United States District Court, W.D. Louisiana, Lake Charles Division
REPORT AND RECOMMENDATION
KATHLEEN KAY UNITED STATES MAGISTRATE JUDGE
the court is a Motion for Entry of Judgment Pursuant to
Federal Rule of Civil Procedure 54(b) [doc. 68], filed by
defendant Joshua Stanford (“Stanford”) in the
civil rights and tort action brought by Courtney Senegal
and as administrator of the estate of Eric Senegal
(“decedent”). Senegal has filed no opposition to
either motion and her time for doing so has passed.
Accordingly, the motion is regarded as unopposed. This matter
has been referred to the undersigned for review, report, and
recommendation in accordance with the provisions of 28 U.S.C.
action arises from the decedent's death during the
execution of a no-knock search warrant at the decedent's
home in Ragley, Louisiana, allegedly committed by members of
the Beauregard Parish Narcotics Task Force
(“NTF”) and Beauregard Parish SWAT Team on the
night of January 4, 2016. Doc. 49, pp. 4-10. The warrant was
allegedly obtained by members of the NTF based on
uncorroborated and unreliable sources, and without a risk
assessment performed by any member of the NTF to determine
the need for applying for a “no-knock” warrant.
Id. at 5-6. The plaintiff asserts that defendants
are therefore liable for forcibly entering the decedent's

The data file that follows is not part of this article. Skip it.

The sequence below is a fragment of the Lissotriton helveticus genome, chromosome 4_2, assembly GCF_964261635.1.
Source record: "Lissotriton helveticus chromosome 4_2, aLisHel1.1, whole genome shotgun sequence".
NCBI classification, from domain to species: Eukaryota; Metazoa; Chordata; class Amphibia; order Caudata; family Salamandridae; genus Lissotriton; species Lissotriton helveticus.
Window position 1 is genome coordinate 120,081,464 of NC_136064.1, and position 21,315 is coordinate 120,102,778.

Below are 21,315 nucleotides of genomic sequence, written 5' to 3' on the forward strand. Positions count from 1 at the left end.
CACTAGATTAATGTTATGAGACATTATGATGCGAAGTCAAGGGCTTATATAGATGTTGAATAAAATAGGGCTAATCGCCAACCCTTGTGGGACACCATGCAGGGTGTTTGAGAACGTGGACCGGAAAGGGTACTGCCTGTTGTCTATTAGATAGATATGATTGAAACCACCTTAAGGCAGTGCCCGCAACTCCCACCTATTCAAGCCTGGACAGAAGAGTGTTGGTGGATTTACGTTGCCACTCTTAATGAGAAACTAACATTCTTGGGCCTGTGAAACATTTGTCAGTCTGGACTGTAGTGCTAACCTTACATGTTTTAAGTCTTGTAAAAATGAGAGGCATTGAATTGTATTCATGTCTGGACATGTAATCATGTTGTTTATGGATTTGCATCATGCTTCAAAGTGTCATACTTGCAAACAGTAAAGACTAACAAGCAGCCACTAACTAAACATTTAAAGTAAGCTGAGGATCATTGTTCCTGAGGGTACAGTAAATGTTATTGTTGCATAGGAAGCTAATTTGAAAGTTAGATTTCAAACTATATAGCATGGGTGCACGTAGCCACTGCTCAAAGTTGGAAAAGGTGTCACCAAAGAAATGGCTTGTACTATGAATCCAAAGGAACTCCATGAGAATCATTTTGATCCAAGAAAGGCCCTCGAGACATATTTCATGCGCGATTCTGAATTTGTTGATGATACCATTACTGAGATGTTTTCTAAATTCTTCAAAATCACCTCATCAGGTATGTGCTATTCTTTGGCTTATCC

home on the night of January 4, 2016, and firing numerous
shots, which fatally wounded the decedent and his dog.
Id. at 6-7.
plaintiff, who is the surviving spouse of the decedent, filed
suit in this court against several defendants, including
DeRidder Police Officer Joshua Stanford. See doc. 1.
In her second amended complaint, she seeks to hold Stanford
personally liable under 42 U.S.C. § 1983 and state tort
law based on Stanford's alleged presence during the
execution of the warrant and involvement in the NTF, which
plaintiff maintains had a policy of requesting
“no-knock” warrants without making necessary
constitutional inquiry. Doc. 49, pp. 4-16. Stanford filed an
unopposed motion for summary judgment [doc. 58], which the
undersigned recommended be granted based on Senegal's
inability to show Stanford's personal involvement in the
planning or execution of the warrant. Doc. 64. The court
adopted that report and recommendation on May 23, 2018, and
dismissed all claims against Stanford. Doc. 65.
remain against several other defendants, all of whom have
made appearances in this matter. Stanford now brings the
instant Motion for Entry of Judgment under Rule 54(b),
seeking to have the court's judgment of May 23, 2018,
designated as final and immediately appealable pursuant to
Federal Rule of Civil Procedure 54(b). Doc. 68.
appellate jurisdiction of the United States Courts of Appeals
is limited, except where otherwise provided by statute, to
final judgments of the district courts. See 28
U.S.C. § 1291. Rule 54(b) handles the finality of
judgments in cases involving multiple claims and/or parties,
and allows that the court handling such an action “may
direct entry of a final judgment as to one or more, but fewer